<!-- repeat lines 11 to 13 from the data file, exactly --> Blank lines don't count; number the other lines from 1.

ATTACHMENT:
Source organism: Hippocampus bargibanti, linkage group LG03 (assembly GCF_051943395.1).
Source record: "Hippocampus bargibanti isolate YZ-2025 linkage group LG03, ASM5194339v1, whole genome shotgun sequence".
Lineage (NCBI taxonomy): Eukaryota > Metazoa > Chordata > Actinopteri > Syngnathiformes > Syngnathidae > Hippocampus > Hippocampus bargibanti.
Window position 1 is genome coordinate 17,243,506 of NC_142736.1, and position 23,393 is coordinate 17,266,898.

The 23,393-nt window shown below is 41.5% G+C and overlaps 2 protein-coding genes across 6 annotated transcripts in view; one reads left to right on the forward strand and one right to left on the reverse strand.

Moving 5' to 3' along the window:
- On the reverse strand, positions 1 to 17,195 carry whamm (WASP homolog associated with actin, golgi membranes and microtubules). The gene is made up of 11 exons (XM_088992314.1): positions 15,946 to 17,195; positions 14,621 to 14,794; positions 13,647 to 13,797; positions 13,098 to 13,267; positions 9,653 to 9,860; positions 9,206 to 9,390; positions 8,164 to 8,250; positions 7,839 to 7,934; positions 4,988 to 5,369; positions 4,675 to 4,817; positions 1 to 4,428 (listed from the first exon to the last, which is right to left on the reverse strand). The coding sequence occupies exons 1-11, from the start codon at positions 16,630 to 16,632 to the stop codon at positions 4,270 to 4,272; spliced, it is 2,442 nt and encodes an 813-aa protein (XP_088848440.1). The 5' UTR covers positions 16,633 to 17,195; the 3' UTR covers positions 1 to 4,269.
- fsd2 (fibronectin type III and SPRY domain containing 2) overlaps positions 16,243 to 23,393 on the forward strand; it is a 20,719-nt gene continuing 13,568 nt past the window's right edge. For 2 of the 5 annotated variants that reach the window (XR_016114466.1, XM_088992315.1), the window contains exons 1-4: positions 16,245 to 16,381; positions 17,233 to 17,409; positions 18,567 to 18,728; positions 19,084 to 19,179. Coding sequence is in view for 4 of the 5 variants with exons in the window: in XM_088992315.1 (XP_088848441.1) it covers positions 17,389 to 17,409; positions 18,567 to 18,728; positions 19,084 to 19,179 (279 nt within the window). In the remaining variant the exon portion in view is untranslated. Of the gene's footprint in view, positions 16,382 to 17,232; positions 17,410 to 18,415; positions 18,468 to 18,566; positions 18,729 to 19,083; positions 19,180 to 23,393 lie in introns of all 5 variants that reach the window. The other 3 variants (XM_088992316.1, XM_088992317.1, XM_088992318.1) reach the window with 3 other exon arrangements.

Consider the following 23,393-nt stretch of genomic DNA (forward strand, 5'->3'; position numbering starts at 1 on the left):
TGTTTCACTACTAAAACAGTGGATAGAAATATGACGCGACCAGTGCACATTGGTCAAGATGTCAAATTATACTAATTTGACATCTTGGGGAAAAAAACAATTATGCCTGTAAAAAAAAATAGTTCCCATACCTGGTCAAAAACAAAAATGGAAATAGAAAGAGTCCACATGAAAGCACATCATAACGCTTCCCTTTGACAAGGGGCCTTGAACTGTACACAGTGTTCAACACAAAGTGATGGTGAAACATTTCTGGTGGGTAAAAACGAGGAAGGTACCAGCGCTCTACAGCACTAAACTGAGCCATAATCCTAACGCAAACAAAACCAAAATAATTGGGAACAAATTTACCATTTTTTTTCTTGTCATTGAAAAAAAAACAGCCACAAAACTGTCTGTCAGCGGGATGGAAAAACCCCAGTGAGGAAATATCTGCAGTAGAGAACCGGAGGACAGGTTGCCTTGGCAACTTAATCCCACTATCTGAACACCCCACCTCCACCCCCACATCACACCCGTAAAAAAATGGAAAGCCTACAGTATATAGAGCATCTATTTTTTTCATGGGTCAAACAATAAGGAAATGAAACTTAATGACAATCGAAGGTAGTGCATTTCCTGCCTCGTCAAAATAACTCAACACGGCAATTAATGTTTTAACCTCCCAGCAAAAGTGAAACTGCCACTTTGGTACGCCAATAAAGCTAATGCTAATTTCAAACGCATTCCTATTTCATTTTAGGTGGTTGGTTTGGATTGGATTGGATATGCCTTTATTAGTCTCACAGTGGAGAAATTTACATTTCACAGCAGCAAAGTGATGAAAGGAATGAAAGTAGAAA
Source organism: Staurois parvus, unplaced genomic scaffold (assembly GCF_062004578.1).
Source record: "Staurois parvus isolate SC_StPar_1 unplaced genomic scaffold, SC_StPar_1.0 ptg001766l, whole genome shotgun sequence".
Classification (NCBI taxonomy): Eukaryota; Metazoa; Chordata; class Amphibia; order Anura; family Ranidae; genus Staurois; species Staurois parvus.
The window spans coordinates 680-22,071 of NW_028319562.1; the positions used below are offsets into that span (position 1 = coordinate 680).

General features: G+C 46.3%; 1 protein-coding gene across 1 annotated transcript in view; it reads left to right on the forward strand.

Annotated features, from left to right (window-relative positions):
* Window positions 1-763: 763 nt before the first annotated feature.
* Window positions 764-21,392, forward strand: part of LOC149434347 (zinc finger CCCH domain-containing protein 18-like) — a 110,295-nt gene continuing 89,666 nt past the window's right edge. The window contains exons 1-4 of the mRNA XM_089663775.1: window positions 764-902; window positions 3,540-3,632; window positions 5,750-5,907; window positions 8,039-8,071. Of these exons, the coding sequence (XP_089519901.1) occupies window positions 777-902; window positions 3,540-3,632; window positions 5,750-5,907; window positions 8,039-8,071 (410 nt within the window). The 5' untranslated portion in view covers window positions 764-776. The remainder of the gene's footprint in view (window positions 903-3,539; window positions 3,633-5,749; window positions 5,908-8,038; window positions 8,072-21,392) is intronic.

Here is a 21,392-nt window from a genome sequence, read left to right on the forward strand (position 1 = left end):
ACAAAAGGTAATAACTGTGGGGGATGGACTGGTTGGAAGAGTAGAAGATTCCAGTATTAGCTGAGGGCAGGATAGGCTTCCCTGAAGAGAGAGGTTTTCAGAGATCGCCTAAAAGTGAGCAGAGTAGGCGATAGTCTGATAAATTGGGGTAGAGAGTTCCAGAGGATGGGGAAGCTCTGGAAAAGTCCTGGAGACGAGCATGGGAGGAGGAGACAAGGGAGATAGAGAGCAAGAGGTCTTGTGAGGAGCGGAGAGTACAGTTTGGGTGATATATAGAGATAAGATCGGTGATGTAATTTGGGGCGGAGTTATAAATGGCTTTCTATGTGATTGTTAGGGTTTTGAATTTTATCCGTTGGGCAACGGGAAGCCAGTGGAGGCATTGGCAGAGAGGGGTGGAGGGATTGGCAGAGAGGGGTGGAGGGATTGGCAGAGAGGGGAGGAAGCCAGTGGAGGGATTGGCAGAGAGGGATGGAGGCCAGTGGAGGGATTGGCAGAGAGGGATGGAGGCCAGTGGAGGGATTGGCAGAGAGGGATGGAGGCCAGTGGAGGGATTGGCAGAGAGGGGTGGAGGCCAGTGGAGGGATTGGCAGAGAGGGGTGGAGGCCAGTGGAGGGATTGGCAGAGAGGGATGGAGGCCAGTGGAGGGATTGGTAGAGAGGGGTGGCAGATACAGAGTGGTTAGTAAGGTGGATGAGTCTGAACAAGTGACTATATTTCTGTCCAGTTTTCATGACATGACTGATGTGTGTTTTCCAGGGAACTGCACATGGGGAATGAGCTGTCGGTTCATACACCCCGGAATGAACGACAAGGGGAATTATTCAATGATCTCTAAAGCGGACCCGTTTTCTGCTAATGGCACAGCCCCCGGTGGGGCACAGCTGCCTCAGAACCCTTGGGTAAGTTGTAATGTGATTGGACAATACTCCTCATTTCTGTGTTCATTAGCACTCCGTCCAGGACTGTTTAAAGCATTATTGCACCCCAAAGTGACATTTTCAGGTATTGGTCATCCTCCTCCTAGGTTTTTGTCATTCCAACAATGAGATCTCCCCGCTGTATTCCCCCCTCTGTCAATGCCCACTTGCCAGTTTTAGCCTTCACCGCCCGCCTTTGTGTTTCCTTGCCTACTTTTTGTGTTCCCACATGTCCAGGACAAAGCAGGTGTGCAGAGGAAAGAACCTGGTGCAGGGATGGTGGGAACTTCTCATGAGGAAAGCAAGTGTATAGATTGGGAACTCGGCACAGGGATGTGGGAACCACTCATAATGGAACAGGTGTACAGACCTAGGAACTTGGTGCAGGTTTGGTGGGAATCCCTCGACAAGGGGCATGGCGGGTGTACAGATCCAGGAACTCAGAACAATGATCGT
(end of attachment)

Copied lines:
Source organism: Staurois parvus, unplaced genomic scaffold (assembly GCF_062004578.1).
Source record: "Staurois parvus isolate SC_StPar_1 unplaced genomic scaffold, SC_StPar_1.0 ptg001766l, whole genome shotgun sequence".
Classification (NCBI taxonomy): Eukaryota; Metazoa; Chordata; class Amphibia; order Anura; family Ranidae; genus Staurois; species Staurois parvus.